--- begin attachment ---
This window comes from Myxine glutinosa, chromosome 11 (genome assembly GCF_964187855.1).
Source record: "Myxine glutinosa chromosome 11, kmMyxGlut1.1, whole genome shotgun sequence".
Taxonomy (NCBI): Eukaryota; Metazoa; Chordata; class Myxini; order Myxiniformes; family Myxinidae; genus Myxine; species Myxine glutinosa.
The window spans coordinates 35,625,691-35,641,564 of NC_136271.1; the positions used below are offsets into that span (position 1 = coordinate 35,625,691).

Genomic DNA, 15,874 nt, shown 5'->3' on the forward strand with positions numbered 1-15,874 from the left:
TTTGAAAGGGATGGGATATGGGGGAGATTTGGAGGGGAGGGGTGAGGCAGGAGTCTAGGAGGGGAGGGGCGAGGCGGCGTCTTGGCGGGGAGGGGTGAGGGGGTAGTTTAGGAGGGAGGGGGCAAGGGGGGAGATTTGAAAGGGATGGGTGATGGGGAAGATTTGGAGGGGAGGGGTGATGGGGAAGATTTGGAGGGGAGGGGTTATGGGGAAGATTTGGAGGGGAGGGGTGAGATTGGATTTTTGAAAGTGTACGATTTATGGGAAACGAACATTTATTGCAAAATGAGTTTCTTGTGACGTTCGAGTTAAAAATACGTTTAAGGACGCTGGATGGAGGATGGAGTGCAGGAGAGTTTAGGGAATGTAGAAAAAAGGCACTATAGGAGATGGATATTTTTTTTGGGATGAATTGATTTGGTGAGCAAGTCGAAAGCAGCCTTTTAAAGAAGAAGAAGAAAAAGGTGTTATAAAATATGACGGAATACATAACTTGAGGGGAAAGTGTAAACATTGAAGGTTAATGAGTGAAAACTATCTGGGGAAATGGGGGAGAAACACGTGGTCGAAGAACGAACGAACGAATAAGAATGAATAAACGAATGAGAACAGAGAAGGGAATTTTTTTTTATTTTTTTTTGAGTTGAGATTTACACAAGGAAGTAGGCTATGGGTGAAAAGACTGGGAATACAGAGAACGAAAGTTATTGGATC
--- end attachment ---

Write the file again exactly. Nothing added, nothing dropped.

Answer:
This window comes from Myxine glutinosa, chromosome 11 (genome assembly GCF_964187855.1).
Source record: "Myxine glutinosa chromosome 11, kmMyxGlut1.1, whole genome shotgun sequence".
Taxonomy (NCBI): Eukaryota; Metazoa; Chordata; class Myxini; order Myxiniformes; family Myxinidae; genus Myxine; species Myxine glutinosa.
The window spans coordinates 35,625,691-35,641,564 of NC_136271.1; the positions used below are offsets into that span (position 1 = coordinate 35,625,691).

Genomic DNA, 15,874 nt, shown 5'->3' on the forward strand with positions numbered 1-15,874 from the left:
TTTGAAAGGGATGGGATATGGGGGAGATTTGGAGGGGAGGGGTGAGGCAGGAGTCTAGGAGGGGAGGGGCGAGGCGGCGTCTTGGCGGGGAGGGGTGAGGGGGTAGTTTAGGAGGGAGGGGGCAAGGGGGGAGATTTGAAAGGGATGGGTGATGGGGAAGATTTGGAGGGGAGGGGTGATGGGGAAGATTTGGAGGGGAGGGGTTATGGGGAAGATTTGGAGGGGAGGGGTGAGATTGGATTTTTGAAAGTGTACGATTTATGGGAAACGAACATTTATTGCAAAATGAGTTTCTTGTGACGTTCGAGTTAAAAATACGTTTAAGGACGCTGGATGGAGGATGGAGTGCAGGAGAGTTTAGGGAATGTAGAAAAAAGGCACTATAGGAGATGGATATTTTTTTTGGGATGAATTGATTTGGTGAGCAAGTCGAAAGCAGCCTTTTAAAGAAGAAGAAGAAAAAGGTGTTATAAAATATGACGGAATACATAACTTGAGGGGAAAGTGTAAACATTGAAGGTTAATGAGTGAAAACTATCTGGGGAAATGGGGGAGAAACACGTGGTCGAAGAACGAACGAACGAATAAGAATGAATAAACGAATGAGAACAGAGAAGGGAATTTTTTTTTATTTTTTTTTGAGTTGAGATTTACACAAGGAAGTAGGCTATGGGTGAAAAGACTGGGAATACAGAGAACGAAAGTTATTGGATC